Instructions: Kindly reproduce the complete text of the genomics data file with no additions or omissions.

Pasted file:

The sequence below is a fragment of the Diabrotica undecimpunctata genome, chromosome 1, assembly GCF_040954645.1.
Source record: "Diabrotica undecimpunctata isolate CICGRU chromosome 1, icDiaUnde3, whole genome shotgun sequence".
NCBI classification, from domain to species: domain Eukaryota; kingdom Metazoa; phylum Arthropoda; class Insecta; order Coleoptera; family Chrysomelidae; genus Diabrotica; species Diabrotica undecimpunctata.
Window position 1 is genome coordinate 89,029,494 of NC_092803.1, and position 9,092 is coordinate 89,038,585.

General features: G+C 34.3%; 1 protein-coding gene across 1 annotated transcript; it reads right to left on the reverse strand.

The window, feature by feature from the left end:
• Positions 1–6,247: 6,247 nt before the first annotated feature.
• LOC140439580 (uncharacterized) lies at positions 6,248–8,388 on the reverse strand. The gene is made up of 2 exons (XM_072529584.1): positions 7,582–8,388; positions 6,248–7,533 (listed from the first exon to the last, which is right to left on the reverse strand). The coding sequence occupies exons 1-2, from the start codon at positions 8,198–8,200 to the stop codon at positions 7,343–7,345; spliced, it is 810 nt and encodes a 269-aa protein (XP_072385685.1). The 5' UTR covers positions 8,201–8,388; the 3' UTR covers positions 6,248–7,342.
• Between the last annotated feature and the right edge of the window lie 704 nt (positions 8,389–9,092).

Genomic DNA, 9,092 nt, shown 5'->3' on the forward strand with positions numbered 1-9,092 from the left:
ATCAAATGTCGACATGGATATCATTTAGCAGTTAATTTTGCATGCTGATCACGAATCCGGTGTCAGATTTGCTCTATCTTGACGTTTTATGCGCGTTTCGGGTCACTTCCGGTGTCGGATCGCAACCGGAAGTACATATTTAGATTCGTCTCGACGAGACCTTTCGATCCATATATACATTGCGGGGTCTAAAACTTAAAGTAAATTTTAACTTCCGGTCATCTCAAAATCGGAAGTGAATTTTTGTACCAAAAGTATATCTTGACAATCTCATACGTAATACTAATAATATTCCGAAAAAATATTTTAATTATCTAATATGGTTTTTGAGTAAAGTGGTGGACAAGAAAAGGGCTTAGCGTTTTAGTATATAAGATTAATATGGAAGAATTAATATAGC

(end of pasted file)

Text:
The sequence below is a fragment of the Diabrotica undecimpunctata genome, chromosome 1, assembly GCF_040954645.1.
Source record: "Diabrotica undecimpunctata isolate CICGRU chromosome 1, icDiaUnde3, whole genome shotgun sequence".
NCBI classification, from domain to species: domain Eukaryota; kingdom Metazoa; phylum Arthropoda; class Insecta; order Coleoptera; family Chrysomelidae; genus Diabrotica; species Diabrotica undecimpunctata.
Window position 1 is genome coordinate 89,029,494 of NC_092803.1, and position 9,092 is coordinate 89,038,585.

General features: G+C 34.3%; 1 protein-coding gene across 1 annotated transcript; it reads right to left on the reverse strand.

The window, feature by feature from the left end:
• Positions 1–6,247: 6,247 nt before the first annotated feature.
• LOC140439580 (uncharacterized) lies at positions 6,248–8,388 on the reverse strand. The gene is made up of 2 exons (XM_072529584.1): positions 7,582–8,388; positions 6,248–7,533 (listed from the first exon to the last, which is right to left on the reverse strand). The coding sequence occupies exons 1-2, from the start codon at positions 8,198–8,200 to the stop codon at positions 7,343–7,345; spliced, it is 810 nt and encodes a 269-aa protein (XP_072385685.1). The 5' UTR covers positions 8,201–8,388; the 3' UTR covers positions 6,248–7,342.
• Between the last annotated feature and the right edge of the window lie 704 nt (positions 8,389–9,092).

Genomic DNA, 9,092 nt, shown 5'->3' on the forward strand with positions numbered 1-9,092 from the left:
ATCAAATGTCGACATGGATATCATTTAGCAGTTAATTTTGCATGCTGATCACGAATCCGGTGTCAGATTTGCTCTATCTTGACGTTTTATGCGCGTTTCGGGTCACTTCCGGTGTCGGATCGCAACCGGAAGTACATATTTAGATTCGTCTCGACGAGACCTTTCGATCCATATATACATTGCGGGGTCTAAAACTTAAAGTAAATTTTAACTTCCGGTCATCTCAAAATCGGAAGTGAATTTTTGTACCAAAAGTATATCTTGACAATCTCATACGTAATACTAATAATATTCCGAAAAAATATTTTAATTATCTAATATGGTTTTTGAGTAAAGTGGTGGACAAGAAAAGGGCTTAGCGTTTTAGTATATAAGATTAATATGGAAGAATTAATATAGC